Mancini recognises danger of guiding a team with character
Published 22/08/2010 | 05:00
The impossibility of Manchester City being loved, except by their own partisans, was demonstrated again last week when they became more unpopular by losing Craig Bellamy and Stephen Ireland.
Bellamy and Ireland were transformed into victimised workers as City banned Bellamy from the training ground and revealed how much Ireland was looking for as a pay-off.
Bellamy's case was most heart-wrenching as he scrambled around the country looking for a club that City would allow him to join as well as one at which he hadn't verbally or physically intimidated some of the current squad. With those conditions severely limiting his options, he ended up in the Championship.
Bellamy has become a folk hero, mainly among folk who have never shared a football field with him, so by dropping down a division and allowing more people first-hand experience of his unique personality, he may alienate some of his fanbase.
City care even less about winning the pr battle than they do abut getting value for money, especially as, when you have Sheikh Mansour's billions, everything is value for money.
So they won't have been concerned by the outrage their decision to pay Craig Bellamy's wages at Cardiff caused, not least among the people of Motherwell who are currently owed money by Cardiff, if not Manchester City.
Bellamy returned to his hometown club, a fairytale, they said, if one filtered through the modern lenses of wage demands and merchandising. Indeed, Bellamy's arrival allowed Cardiff City to pay off some of their debt to Motherwell.
A vicious rumour had swept round football on Tuesday that Bellers had given up his image rights. "I have a foundation in Africa and my image rights pay for that," he said, nailing the lie in what was described as a passionate denial. It certainly was the most passionate denial of an allegation that a player had relinquished his image rights.
Bellers, it was said, had a lot to give the world and there were many who assumed he had a lot to give Manchester City, judging on his performances during the portion of last season when City were enjoyable to watch.
Getting rid of his best player and £26m on the same day might seem like unusual business for Roberto Mancini, but it certainly isn't for Manchester City.
In some matters, it seems they are wedded to their history and that is a good thing. The Manchester City that will be seen this season may have nothing to do with the melancholy and doomed club many of us loved. But the impulsiveness of the new regime is certainly familiar.
City may be the most exciting development in football for some time, but that does not necessarily mean it is going to work. The arrival of Mario Balotelli may be emblematic of this approach. Balotelli has been written off by many because of his turbulent time in Italy. He suffered horrific racist abuse while he was there but, some say, that is irrelevant because many of his troubles had nothing to do with those incidents.
If you are a young black Italian in a country that flirts with fascism and racism, it is probably safe to say that everything you are involved in is informed by the racism you've endured while growing up. If you are sitting at home, turn on the television and hear fans at a game between two other teams racially abusing you, then you might develop a sensitivity most of the time.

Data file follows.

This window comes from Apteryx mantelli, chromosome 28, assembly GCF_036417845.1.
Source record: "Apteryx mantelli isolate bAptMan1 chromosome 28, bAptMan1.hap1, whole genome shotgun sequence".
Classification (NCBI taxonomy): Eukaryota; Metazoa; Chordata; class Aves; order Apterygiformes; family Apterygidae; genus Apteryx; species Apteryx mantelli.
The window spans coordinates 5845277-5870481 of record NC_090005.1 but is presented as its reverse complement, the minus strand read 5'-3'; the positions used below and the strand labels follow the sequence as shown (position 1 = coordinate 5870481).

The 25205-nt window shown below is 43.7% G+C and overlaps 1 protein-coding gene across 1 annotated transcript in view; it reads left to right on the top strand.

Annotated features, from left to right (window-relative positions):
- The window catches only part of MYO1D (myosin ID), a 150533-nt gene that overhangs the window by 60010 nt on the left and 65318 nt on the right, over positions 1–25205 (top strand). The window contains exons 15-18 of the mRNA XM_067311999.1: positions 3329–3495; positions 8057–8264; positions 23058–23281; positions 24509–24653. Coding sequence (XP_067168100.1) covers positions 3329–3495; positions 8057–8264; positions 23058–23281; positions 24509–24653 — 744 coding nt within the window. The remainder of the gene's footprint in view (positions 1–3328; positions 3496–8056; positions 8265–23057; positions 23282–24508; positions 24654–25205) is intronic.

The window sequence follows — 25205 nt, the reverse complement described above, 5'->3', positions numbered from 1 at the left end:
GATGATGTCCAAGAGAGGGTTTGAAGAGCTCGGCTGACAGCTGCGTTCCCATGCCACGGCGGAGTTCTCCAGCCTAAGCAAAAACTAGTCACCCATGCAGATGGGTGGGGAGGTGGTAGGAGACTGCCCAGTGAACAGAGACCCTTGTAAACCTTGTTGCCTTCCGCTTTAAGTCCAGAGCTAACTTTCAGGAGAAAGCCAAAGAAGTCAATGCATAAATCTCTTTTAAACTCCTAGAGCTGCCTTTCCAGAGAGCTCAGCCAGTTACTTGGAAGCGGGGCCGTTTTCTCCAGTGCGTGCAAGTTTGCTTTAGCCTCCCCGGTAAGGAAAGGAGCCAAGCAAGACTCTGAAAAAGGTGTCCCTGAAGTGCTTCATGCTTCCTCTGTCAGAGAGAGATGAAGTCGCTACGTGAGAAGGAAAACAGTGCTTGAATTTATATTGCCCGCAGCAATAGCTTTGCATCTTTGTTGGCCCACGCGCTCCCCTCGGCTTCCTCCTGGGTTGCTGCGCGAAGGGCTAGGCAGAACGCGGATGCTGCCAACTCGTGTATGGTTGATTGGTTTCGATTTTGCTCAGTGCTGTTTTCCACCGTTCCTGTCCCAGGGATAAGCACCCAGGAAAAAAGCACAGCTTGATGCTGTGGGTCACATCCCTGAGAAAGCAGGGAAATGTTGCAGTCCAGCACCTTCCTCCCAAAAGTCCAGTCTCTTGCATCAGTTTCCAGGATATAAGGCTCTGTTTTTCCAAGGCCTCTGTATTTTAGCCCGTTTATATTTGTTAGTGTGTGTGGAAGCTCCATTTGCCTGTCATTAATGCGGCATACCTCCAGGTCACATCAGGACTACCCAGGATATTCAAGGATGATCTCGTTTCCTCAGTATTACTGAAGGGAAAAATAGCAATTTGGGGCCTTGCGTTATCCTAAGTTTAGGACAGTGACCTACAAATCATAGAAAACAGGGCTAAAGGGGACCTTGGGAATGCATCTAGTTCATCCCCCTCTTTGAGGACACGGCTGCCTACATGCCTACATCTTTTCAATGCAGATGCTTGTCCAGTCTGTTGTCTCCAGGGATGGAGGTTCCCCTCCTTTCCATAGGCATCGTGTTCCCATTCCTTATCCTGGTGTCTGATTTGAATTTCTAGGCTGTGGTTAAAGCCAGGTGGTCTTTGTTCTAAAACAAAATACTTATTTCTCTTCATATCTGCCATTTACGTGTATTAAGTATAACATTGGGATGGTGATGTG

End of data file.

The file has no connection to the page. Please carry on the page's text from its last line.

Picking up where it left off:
Freed from these problems, he may become something else, something that Manchester City and Mancini can cherish.
City's reputation may rest with him unless Nigel de Jong can rediscover his form from the World Cup final. Mancini looks determined to break up last year's squad which were mad, bad and dangerous to know. City won nothing with that crew so now they have to think again.
Mancini may be removing the last of what made Manchester City identifiably Manchester City. With his niceness, his commitment to blanket defence and his idea of purging the bad lads from the squad, Mancini is sanitising the club. Balotelli can't do it on his own.
Balotelli arrived and immediately announced he missed Italy, which suggests a long road ahead, but Mancini is also pining for home. "I miss our lack of rigid attitudes and our ability to solve problems on the spur of the moment," he said, conjuring up an image of an Italy few had experienced. "Here in England, they are more regimented."
So even with all the money in the world, sometimes happiness is elusive, but perhaps not as elusive as success or popularity,
But the news that Blackburn's new owners are planning to give Sam Allardyce £100 million to spend could change things. Soon City will be looked on as fondly as Arthur Rowe's push-and-run side of the 1950s.
City could boost their popularity, perhaps, by re-signing the great and unappreciated Nicolas Anelka, now banned by France for 18 matches, 18 matches which he wasn't planning to play anyway.
"They have punished a void, as Nicolas Anelka never existed in this pitiful and colourful affair," he remarked in the post-inquiry interview. This existential ambivalence is at the heart of Anelka, his problems and his majesty.
Bellamy and Anelka are truth-seekers, searching for the answers to questions nobody wants asked, especially if they are asked by them.
Anelka sees the futility in almost anything and certainly anything that involves Raymond Domenech. In this existential ennui, he represents the true spirit of France. He is Albert Camus brought back to life on 95 grand a week.
It is to men like Bellamy and Anelka that we must look when people utter the familiar banality that there are no characters left in football. That is like saying there are no characters left on buses. They are still there. We just spend too much time trying to avoid them.